Abbott said Thursday it's starting a clinical trial to assess its breakthrough device-designated drug-eluting resorbable scaffold, called Esprit, in the treatment of peripheral artery disease patients with blocked arteries below the knee (BTK), also known as critical limb ischemia.
There are no stents or drug-coated balloons already approved for this indication, Abbott said, adding that its study is the first U.S. IDE trial to evaluate a fully resorbable device.
The announcement comes 10 months after researchers found 91% of patients who received the now-discontinued Absorb BVS to treat BTK arteries were free from clinically driven target lesion revascularization (TLR) after five years. That data appears to have emboldened Abbott to repurpose its bioresorbable scaffold technology — which it stopped selling due to "low commercial sales" and amid evidence it increased the risk of major adverse cardiac events — to target an untapped BTK opportunity pursued by rivals such as BD, Medtronic and Philips.
Balloon angioplasty can spare some people with critical limb ischemia from pain and amputation. However, the vessels can become blocked again. Physicians have explored the use of stents, be they drug eluting, drug coated or bare metal, as a way to keep vessels open but have found some patients then suffer problems including vessel wall effects and incomplete endothelialization. Stenting is also a barrier to future revascularization.
The shortcomings of existing approaches led Abbott to start testing Absorb BVS in BTK patients in 2011. At that time, Absorb BVS was a recently CE-marked product based on a resorbable technology that Abbott thought could treat coronary artery disease without the complications associated with permanent metallic implants.
Six years later, Abbott stopped selling the device against a backdrop of safety concerns but the investigators running the BTK study continued to track patients and provide annual updates on their findings. Last November, the investigators revealed 95% of subjects had sustained clinical improvement out to five years. Ninety percent of patients treated for tissue loss had complete wound healing, with no amputations. No patients suffered late or very late scaffold thromboses, an event linked to the use of Absorb BVS in coronary artery disease.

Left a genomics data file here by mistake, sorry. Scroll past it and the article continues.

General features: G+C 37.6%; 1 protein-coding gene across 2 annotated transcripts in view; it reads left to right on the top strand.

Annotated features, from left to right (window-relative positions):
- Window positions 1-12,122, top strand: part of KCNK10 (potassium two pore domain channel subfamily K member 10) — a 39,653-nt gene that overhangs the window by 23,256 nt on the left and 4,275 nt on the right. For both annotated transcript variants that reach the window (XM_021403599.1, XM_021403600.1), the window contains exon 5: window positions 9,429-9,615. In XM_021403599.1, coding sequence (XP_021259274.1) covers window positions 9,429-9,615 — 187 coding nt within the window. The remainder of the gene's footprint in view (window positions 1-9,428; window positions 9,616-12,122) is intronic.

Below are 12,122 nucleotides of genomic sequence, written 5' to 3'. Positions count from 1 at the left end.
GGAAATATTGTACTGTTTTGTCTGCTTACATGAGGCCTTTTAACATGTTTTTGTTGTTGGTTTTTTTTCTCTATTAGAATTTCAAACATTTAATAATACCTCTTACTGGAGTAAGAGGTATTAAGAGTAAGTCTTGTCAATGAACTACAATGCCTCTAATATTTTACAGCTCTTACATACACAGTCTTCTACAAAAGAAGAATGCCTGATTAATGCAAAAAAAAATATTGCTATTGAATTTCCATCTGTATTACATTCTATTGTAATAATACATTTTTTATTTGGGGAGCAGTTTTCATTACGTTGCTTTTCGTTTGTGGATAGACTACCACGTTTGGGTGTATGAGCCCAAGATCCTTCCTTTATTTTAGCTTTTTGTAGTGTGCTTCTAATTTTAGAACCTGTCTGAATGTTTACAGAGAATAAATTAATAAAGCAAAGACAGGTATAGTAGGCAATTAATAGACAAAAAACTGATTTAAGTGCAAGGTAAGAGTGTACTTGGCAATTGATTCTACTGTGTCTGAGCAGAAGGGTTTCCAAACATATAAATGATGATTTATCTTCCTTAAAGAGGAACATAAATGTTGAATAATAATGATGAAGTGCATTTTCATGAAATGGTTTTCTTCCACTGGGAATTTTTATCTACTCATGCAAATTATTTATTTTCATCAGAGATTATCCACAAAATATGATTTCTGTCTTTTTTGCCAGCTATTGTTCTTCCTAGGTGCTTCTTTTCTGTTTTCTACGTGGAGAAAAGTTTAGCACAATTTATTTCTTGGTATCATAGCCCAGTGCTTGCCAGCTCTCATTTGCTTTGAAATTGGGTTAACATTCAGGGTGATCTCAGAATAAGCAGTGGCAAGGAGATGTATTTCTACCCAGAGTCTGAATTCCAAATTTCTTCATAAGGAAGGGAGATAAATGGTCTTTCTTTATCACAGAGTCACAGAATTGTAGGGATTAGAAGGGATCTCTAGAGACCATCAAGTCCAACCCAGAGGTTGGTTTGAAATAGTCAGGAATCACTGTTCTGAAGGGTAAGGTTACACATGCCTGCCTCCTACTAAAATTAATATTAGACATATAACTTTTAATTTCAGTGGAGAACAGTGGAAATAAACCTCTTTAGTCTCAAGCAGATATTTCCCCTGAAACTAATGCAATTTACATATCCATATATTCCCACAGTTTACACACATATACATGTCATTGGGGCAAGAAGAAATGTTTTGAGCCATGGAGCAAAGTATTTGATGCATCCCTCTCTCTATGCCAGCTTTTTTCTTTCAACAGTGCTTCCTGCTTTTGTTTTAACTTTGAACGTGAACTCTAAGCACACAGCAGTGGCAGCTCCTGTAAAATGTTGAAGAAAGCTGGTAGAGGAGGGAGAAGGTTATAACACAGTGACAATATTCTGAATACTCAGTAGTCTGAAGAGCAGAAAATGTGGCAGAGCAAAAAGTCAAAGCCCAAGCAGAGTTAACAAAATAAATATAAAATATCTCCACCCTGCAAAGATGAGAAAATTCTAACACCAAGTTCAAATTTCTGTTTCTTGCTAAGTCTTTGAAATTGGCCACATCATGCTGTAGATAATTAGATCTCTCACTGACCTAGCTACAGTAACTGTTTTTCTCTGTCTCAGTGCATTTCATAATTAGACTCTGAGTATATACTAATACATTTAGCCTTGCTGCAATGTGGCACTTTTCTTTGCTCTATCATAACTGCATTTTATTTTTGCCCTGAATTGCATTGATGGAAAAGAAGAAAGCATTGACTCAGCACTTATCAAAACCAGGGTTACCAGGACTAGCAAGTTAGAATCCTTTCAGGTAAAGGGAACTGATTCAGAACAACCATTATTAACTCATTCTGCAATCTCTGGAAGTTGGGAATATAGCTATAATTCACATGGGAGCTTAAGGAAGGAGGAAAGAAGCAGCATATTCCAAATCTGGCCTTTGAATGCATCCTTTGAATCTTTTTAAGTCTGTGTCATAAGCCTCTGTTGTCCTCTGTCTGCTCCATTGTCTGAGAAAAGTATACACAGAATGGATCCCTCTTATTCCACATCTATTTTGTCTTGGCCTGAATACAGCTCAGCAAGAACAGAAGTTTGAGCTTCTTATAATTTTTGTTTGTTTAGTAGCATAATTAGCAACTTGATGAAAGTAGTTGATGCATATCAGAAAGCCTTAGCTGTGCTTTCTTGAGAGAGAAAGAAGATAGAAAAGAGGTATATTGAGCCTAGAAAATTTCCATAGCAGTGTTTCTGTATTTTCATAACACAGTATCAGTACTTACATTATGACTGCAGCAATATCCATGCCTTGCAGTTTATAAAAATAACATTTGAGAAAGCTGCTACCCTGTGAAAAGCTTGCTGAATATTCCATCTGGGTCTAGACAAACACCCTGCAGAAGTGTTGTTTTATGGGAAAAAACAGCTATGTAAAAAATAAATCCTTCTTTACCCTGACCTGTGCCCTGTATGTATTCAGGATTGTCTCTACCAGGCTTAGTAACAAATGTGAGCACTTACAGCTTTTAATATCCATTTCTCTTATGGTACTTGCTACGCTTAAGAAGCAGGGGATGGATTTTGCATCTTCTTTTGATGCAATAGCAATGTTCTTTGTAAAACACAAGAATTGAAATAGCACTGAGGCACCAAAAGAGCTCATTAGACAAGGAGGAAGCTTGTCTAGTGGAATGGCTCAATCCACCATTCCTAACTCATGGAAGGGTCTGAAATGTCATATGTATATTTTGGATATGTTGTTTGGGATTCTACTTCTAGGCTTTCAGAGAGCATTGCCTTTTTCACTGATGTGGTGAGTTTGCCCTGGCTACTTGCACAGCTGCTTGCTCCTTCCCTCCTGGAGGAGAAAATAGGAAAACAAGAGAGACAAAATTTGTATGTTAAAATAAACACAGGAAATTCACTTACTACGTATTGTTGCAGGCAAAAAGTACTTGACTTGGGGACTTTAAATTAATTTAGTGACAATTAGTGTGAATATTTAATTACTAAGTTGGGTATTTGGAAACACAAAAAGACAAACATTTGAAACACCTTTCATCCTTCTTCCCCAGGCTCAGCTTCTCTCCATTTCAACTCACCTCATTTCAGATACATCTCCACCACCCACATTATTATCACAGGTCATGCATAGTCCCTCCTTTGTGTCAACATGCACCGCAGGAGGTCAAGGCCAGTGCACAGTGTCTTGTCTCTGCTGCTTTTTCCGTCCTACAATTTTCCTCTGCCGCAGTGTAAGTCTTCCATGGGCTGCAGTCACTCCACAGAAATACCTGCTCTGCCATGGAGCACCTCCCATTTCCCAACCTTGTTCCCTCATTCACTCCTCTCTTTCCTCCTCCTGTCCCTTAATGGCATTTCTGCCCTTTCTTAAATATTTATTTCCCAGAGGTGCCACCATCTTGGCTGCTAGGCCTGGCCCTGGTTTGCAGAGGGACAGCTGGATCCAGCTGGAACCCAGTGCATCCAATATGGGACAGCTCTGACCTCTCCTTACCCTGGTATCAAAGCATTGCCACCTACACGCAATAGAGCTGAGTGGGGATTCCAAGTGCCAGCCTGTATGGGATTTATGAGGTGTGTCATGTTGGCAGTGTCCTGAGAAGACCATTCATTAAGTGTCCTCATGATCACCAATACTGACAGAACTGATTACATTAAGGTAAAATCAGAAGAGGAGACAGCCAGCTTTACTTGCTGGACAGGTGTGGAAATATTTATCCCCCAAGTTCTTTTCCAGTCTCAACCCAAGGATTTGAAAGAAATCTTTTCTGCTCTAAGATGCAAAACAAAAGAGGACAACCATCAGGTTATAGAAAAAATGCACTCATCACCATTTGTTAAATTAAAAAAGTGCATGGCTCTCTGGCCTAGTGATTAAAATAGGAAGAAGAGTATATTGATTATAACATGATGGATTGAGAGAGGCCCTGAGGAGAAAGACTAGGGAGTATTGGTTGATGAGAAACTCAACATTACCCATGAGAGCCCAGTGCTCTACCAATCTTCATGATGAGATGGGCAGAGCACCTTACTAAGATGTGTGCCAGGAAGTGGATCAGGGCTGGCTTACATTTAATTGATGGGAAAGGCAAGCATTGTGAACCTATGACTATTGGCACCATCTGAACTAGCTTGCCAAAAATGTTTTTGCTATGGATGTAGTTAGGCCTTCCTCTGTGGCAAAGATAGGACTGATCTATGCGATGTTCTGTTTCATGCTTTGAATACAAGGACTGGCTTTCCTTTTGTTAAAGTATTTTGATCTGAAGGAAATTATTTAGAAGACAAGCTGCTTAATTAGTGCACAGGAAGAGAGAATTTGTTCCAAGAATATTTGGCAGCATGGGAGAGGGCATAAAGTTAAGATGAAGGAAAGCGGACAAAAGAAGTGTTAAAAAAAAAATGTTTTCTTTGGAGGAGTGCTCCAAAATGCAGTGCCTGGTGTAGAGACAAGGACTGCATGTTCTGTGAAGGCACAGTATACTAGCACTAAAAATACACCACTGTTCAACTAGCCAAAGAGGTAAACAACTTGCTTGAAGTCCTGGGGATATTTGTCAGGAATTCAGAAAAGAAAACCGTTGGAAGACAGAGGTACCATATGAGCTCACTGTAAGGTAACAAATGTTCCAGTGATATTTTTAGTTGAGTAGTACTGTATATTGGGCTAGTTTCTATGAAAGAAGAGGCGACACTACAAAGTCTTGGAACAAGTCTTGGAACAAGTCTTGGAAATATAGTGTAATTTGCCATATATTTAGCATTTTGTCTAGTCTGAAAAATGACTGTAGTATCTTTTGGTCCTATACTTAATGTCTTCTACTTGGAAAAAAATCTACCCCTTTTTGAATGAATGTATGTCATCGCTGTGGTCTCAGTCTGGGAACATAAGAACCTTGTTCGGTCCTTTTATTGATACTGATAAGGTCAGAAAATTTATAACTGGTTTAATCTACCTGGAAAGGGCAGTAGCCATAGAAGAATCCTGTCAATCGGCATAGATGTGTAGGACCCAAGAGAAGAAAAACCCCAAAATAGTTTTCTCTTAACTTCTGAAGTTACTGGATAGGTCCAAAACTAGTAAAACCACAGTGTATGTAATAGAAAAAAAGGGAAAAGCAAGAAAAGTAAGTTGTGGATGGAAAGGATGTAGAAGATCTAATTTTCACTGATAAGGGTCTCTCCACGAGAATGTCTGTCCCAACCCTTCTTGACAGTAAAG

The data compare favorably to the results of other studies of BTK devices, although differences in the designs of trials mean such comparisons can be unreliable. Intact Vascular, which Philips is set to buy for $275 million, linked its Tack implant to a 83% rate of freedom from clinically driven reintervention at one year. Tack claimed the first FDA approval for a vascular implant used in below-the-knee post-angioplasty dissection repair.
Abbott and Philips are far from the only companies interested in BTK opportunities. BD has sought FDA approval for its Lutonix drug-coated balloon device in BTK applications, but its submission was rebuffed by the agency last year amid a need for additional clinical evidence. Medtronic also remains interested in the market.
Abbott’s clinical trial, LIFE-BTK, is set to enroll 225 patients at sites in countries including Australia, Japan, New Zealand, Singapore and the U.S. and randomize them to receive Esprit BTK or percutaneous transluminal angioplasty. The co-primary endpoints are looking at a composite of limb salvage and primary patency, and freedom from major adverse limb events and peri-operative death.